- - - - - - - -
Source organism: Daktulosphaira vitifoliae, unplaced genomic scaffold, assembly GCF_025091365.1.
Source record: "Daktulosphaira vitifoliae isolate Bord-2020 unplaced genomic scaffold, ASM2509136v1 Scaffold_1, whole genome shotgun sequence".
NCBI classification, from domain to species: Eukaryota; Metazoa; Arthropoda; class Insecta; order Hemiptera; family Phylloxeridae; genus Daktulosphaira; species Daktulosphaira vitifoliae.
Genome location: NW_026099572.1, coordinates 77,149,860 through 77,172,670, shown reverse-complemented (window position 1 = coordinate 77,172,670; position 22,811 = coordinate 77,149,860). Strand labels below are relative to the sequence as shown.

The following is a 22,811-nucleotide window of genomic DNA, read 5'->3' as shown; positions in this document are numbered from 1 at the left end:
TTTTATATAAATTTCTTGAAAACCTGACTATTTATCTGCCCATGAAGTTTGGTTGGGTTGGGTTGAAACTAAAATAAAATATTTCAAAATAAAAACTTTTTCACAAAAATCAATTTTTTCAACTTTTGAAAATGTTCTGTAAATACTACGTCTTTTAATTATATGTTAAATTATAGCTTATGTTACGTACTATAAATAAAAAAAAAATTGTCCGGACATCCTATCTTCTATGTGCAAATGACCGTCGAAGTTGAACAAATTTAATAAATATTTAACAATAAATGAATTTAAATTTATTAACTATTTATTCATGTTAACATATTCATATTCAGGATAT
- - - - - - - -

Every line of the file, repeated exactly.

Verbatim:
Source organism: Daktulosphaira vitifoliae, unplaced genomic scaffold, assembly GCF_025091365.1.
Source record: "Daktulosphaira vitifoliae isolate Bord-2020 unplaced genomic scaffold, ASM2509136v1 Scaffold_1, whole genome shotgun sequence".
NCBI classification, from domain to species: Eukaryota; Metazoa; Arthropoda; class Insecta; order Hemiptera; family Phylloxeridae; genus Daktulosphaira; species Daktulosphaira vitifoliae.
Genome location: NW_026099572.1, coordinates 77,149,860 through 77,172,670, shown reverse-complemented (window position 1 = coordinate 77,172,670; position 22,811 = coordinate 77,149,860). Strand labels below are relative to the sequence as shown.

The following is a 22,811-nucleotide window of genomic DNA, read 5'->3' as shown; positions in this document are numbered from 1 at the left end:
TTTTATATAAATTTCTTGAAAACCTGACTATTTATCTGCCCATGAAGTTTGGTTGGGTTGGGTTGAAACTAAAATAAAATATTTCAAAATAAAAACTTTTTCACAAAAATCAATTTTTTCAACTTTTGAAAATGTTCTGTAAATACTACGTCTTTTAATTATATGTTAAATTATAGCTTATGTTACGTACTATAAATAAAAAAAAAATTGTCCGGACATCCTATCTTCTATGTGCAAATGACCGTCGAAGTTGAACAAATTTAATAAATATTTAACAATAAATGAATTTAAATTTATTAACTATTTATTCATGTTAACATATTCATATTCAGGATAT